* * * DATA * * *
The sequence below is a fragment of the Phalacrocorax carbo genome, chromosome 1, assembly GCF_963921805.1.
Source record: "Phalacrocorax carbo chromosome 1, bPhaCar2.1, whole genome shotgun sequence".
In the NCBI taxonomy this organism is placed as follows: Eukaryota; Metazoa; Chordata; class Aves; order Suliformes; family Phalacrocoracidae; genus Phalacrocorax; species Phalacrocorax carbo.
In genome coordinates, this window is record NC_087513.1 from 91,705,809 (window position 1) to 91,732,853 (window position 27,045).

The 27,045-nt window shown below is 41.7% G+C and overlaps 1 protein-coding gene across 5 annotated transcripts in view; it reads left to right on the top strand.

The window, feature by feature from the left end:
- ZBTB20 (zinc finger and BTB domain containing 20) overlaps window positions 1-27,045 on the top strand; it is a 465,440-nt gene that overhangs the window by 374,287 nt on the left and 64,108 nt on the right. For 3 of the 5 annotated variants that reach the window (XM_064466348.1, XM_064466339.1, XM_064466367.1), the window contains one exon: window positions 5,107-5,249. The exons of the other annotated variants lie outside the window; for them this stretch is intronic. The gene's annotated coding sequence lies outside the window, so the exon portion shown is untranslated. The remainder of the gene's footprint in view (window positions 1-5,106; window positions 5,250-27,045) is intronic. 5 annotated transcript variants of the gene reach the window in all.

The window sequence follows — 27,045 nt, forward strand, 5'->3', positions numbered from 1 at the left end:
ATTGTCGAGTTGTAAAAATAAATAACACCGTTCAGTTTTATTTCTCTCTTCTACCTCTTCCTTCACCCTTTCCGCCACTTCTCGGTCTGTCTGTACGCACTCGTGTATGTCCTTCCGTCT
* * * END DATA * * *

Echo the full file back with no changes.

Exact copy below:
The sequence below is a fragment of the Phalacrocorax carbo genome, chromosome 1, assembly GCF_963921805.1.
Source record: "Phalacrocorax carbo chromosome 1, bPhaCar2.1, whole genome shotgun sequence".
In the NCBI taxonomy this organism is placed as follows: Eukaryota; Metazoa; Chordata; class Aves; order Suliformes; family Phalacrocoracidae; genus Phalacrocorax; species Phalacrocorax carbo.
In genome coordinates, this window is record NC_087513.1 from 91,705,809 (window position 1) to 91,732,853 (window position 27,045).

The 27,045-nt window shown below is 41.7% G+C and overlaps 1 protein-coding gene across 5 annotated transcripts in view; it reads left to right on the top strand.

The window, feature by feature from the left end:
- ZBTB20 (zinc finger and BTB domain containing 20) overlaps window positions 1-27,045 on the top strand; it is a 465,440-nt gene that overhangs the window by 374,287 nt on the left and 64,108 nt on the right. For 3 of the 5 annotated variants that reach the window (XM_064466348.1, XM_064466339.1, XM_064466367.1), the window contains one exon: window positions 5,107-5,249. The exons of the other annotated variants lie outside the window; for them this stretch is intronic. The gene's annotated coding sequence lies outside the window, so the exon portion shown is untranslated. The remainder of the gene's footprint in view (window positions 1-5,106; window positions 5,250-27,045) is intronic. 5 annotated transcript variants of the gene reach the window in all.

The window sequence follows — 27,045 nt, forward strand, 5'->3', positions numbered from 1 at the left end:
ATTGTCGAGTTGTAAAAATAAATAACACCGTTCAGTTTTATTTCTCTCTTCTACCTCTTCCTTCACCCTTTCCGCCACTTCTCGGTCTGTCTGTACGCACTCGTGTATGTCCTTCCGTCT